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To begin the papermaking process using recovered fiber, the fiber is shredded and mixed with water to make a pulp. The finished paper is then wound into large rolls, which can be 30 feet wide and weigh close to 25 tons. The semidry web is then run through heated dryer rollers to remove any remaining water. After the paper is collected, it is transferred to a recycling center or Material Recovery Facility MRF , where contaminants such as glass, plastics and metals are removed. The semidry web is then run through heated dryer rollers to remove any remaining water. Once the recovered paper is free of contaminants, it is baled and transported to a paper mill where the recycling process begins. To begin the papermaking process using recovered fiber, the fiber is shredded and mixed with water to make a pulp. Color dyes and other additives are mixed in, and the pulp slush is pumped onto a large moving screen. The pulp is washed, refined, and cleaned, then turned to slush in a beater. After the paper is collected, it is transferred to a recycling center or Material Recovery Facility MRF , where contaminants such as glass, plastics and metals are removed.

After the paper is collected, it is transferred to a recycling center or Material Recovery Facility MRFwhere contaminants such as glass, plastics and metals are removed.

The recycling process can begin at any number of locations, including community curbside programs, drop-off centers, schools, or offices.

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The resulting crude paper sheet, also known as web, is pressed between massive rollers to extract most of the remaining water and to ensure smoothness and uniform thickness.

The resulting crude paper sheet, also known as web, is pressed between massive rollers to extract most of the remaining water and to ensure smoothness and uniform thickness.

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To begin the papermaking process using recovered fiber, the fiber is shredded and mixed with water to make a pulp. Color dyes and other additives are mixed in, and the pulp slush is pumped onto a large moving screen.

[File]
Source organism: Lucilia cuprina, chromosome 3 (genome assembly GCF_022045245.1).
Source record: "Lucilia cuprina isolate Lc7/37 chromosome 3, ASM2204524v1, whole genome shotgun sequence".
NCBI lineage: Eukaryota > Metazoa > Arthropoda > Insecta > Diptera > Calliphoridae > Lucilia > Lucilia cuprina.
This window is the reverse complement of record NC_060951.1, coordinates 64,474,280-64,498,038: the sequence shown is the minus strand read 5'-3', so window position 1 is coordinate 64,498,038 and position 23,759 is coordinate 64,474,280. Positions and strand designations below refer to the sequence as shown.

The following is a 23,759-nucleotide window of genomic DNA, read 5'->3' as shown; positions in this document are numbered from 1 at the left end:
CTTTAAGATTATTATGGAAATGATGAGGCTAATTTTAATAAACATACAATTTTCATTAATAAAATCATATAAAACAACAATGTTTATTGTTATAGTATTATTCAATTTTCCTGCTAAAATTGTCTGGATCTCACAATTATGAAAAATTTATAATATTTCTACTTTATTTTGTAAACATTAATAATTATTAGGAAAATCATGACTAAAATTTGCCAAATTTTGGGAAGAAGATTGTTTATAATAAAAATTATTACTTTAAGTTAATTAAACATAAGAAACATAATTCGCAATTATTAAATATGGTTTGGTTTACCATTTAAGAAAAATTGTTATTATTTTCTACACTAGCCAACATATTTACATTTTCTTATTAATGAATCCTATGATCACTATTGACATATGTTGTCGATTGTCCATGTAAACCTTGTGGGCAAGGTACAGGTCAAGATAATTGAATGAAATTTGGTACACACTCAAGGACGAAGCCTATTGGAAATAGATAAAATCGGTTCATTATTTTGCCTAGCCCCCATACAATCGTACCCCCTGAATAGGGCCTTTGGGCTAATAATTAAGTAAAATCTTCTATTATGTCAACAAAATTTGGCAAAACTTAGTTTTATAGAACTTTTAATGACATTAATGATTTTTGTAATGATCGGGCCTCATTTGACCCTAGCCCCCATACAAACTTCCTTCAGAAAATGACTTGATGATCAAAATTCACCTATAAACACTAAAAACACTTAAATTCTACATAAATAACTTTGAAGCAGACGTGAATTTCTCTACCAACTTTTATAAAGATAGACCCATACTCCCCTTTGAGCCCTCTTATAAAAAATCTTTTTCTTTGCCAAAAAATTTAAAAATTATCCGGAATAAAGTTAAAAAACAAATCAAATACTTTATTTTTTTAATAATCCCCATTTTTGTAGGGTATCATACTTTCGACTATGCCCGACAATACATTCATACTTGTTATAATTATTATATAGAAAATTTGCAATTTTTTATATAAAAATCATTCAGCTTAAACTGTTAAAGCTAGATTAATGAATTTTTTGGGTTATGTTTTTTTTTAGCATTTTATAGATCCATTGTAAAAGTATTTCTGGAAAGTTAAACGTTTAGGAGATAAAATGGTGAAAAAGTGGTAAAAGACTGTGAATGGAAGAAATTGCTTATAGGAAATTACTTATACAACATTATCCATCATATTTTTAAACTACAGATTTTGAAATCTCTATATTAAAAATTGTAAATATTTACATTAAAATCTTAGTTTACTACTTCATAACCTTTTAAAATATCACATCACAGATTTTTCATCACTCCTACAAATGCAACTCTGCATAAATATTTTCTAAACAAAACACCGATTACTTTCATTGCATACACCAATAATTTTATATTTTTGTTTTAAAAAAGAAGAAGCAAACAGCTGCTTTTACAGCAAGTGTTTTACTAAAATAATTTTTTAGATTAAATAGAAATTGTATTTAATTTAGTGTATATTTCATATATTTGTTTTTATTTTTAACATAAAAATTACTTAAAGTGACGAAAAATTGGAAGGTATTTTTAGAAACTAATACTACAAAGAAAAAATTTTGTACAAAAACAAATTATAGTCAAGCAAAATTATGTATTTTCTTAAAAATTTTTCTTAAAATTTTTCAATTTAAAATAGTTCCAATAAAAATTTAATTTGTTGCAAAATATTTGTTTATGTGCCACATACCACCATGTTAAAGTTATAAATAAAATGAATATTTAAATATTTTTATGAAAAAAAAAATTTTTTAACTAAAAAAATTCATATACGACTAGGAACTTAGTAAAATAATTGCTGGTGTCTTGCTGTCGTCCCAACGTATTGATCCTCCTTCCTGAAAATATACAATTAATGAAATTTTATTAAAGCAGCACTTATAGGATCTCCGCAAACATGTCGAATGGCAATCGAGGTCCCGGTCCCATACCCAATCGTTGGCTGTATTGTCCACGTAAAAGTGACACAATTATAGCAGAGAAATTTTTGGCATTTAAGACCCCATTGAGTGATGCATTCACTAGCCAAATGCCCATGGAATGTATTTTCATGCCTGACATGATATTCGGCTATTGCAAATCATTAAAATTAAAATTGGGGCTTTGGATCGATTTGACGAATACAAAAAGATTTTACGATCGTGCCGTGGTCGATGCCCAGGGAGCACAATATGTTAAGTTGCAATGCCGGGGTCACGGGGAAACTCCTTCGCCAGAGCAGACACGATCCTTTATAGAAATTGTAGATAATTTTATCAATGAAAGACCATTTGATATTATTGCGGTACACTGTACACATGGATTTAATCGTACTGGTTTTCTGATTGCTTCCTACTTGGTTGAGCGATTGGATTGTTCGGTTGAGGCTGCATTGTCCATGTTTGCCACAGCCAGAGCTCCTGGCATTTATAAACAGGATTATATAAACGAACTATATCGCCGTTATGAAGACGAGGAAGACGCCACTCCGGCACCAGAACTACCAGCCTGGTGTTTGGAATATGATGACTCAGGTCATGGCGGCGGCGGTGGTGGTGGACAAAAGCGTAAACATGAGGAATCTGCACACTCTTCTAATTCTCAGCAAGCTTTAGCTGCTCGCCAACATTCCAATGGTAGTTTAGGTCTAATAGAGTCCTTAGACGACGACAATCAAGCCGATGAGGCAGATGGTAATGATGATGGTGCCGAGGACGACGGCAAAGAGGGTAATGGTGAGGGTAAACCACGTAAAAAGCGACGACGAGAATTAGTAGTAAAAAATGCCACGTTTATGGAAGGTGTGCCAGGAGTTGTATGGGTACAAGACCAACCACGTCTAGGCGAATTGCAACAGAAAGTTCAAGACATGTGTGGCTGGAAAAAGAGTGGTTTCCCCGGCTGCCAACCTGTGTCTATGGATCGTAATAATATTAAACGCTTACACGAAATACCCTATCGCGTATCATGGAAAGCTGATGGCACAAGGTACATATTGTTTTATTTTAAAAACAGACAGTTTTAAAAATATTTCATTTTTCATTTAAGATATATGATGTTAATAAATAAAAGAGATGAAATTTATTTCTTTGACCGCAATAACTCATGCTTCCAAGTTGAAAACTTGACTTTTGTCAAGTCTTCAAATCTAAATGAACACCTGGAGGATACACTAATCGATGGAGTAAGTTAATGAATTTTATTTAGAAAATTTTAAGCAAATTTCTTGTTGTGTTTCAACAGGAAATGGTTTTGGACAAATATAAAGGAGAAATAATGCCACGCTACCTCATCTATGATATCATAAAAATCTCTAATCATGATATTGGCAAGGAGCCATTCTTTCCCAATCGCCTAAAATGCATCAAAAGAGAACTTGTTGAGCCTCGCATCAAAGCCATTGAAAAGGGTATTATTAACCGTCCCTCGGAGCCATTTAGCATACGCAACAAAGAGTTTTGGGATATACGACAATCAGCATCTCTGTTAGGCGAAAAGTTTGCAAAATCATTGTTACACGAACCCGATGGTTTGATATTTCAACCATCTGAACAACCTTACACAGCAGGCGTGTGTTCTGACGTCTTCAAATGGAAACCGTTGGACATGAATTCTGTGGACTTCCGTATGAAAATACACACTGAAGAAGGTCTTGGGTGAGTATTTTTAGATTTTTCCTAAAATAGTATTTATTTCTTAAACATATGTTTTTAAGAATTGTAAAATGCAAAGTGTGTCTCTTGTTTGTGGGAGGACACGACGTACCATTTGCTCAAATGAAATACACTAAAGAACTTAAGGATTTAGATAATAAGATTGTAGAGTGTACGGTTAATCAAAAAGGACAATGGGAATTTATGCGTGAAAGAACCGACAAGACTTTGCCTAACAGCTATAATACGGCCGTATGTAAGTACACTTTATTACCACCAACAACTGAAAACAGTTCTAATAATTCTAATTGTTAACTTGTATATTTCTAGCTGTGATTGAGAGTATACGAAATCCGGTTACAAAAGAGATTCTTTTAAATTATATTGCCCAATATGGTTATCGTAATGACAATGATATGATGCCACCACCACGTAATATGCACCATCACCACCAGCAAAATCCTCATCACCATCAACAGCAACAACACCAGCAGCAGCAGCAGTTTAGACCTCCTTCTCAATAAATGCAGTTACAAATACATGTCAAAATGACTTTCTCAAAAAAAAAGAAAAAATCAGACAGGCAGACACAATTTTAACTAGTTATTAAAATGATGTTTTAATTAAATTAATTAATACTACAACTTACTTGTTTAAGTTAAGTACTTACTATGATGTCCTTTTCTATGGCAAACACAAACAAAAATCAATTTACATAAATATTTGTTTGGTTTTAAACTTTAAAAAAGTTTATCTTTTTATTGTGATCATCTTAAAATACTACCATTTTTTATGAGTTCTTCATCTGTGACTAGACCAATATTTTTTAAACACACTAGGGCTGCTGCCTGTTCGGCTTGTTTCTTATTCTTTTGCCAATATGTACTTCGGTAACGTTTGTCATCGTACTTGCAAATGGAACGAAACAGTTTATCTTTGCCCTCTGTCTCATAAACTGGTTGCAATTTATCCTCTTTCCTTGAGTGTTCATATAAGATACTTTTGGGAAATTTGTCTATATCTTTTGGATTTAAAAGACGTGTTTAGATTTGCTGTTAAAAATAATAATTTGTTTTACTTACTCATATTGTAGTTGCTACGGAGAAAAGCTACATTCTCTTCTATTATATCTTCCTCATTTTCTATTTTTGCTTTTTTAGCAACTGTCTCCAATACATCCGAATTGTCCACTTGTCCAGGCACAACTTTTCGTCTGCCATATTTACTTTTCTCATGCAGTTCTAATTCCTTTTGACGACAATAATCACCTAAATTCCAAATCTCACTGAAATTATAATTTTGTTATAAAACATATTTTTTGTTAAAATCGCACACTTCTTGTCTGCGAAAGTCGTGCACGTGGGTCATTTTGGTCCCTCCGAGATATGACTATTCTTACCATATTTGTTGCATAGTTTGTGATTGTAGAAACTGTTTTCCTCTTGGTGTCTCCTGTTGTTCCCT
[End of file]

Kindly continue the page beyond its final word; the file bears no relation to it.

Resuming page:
Computers and special sensors monitor each step of the papermaking process. A slitter cuts the paper into smaller, more manageable rolls, and the paper is ready for use in your school, workplace, and community.

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After the paper is collected, it is transferred to a recycling center or Material Recovery Facility MRF , where contaminants such as glass, plastics and metals are removed. As the pulp travels down the screen, water is drained away and recycled. A slitter cuts the paper into smaller, more manageable rolls, and the paper is ready for use in your school, workplace, and community. Once the recovered paper is free of contaminants, it is baled and transported to a paper mill where the recycling process begins. The pulp is washed, refined, and cleaned, then turned to slush in a beater. The semidry web is then run through heated dryer rollers to remove any remaining water. The finished paper is then wound into large rolls, which can be 30 feet wide and weigh close to 25 tons. Color dyes and other additives are mixed in, and the pulp slush is pumped onto a large moving screen.
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